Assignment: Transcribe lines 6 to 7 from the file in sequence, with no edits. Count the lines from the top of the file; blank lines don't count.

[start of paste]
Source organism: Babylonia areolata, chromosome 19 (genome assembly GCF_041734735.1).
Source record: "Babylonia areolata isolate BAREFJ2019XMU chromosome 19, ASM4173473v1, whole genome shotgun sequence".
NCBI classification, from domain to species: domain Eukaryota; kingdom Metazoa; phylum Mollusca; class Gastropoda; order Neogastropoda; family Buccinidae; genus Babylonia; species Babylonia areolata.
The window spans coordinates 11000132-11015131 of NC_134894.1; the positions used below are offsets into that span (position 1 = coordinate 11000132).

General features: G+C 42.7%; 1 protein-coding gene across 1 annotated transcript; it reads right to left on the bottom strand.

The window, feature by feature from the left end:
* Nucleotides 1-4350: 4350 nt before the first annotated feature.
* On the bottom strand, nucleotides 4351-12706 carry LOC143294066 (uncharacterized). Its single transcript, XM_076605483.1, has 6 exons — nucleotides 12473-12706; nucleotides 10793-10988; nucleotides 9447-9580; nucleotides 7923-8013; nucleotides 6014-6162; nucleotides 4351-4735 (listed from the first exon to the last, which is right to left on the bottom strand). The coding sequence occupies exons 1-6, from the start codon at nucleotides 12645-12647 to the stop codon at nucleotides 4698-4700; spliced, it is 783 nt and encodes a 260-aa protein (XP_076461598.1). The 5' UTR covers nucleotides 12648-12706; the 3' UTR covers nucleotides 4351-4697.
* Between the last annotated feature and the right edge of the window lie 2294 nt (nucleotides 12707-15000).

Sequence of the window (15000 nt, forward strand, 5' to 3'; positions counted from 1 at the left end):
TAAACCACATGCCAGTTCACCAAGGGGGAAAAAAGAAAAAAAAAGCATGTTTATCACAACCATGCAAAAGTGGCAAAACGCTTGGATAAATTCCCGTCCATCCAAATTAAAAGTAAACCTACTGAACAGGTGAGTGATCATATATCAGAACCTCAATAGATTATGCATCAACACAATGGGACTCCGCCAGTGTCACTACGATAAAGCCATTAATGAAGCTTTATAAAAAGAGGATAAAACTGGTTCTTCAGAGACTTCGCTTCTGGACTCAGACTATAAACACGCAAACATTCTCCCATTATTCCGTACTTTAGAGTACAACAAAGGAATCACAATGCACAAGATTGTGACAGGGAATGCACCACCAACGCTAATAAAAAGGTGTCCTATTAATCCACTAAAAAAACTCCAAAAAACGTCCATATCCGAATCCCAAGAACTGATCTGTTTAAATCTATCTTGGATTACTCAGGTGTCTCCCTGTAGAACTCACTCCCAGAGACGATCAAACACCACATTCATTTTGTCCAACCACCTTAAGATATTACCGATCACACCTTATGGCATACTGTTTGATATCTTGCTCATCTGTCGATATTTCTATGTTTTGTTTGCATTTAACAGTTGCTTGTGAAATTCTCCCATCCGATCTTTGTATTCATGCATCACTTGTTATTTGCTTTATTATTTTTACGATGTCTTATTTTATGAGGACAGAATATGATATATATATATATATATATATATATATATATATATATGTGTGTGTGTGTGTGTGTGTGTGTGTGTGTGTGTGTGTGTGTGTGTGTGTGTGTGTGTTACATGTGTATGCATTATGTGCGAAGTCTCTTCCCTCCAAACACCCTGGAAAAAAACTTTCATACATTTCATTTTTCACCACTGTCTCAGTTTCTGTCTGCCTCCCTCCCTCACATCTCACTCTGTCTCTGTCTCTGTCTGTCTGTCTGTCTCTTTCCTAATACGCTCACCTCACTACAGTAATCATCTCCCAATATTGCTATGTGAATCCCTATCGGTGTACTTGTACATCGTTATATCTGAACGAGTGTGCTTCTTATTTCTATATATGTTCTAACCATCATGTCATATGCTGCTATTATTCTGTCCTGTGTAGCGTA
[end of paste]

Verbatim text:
The window, feature by feature from the left end:
* Nucleotides 1-4350: 4350 nt before the first annotated feature.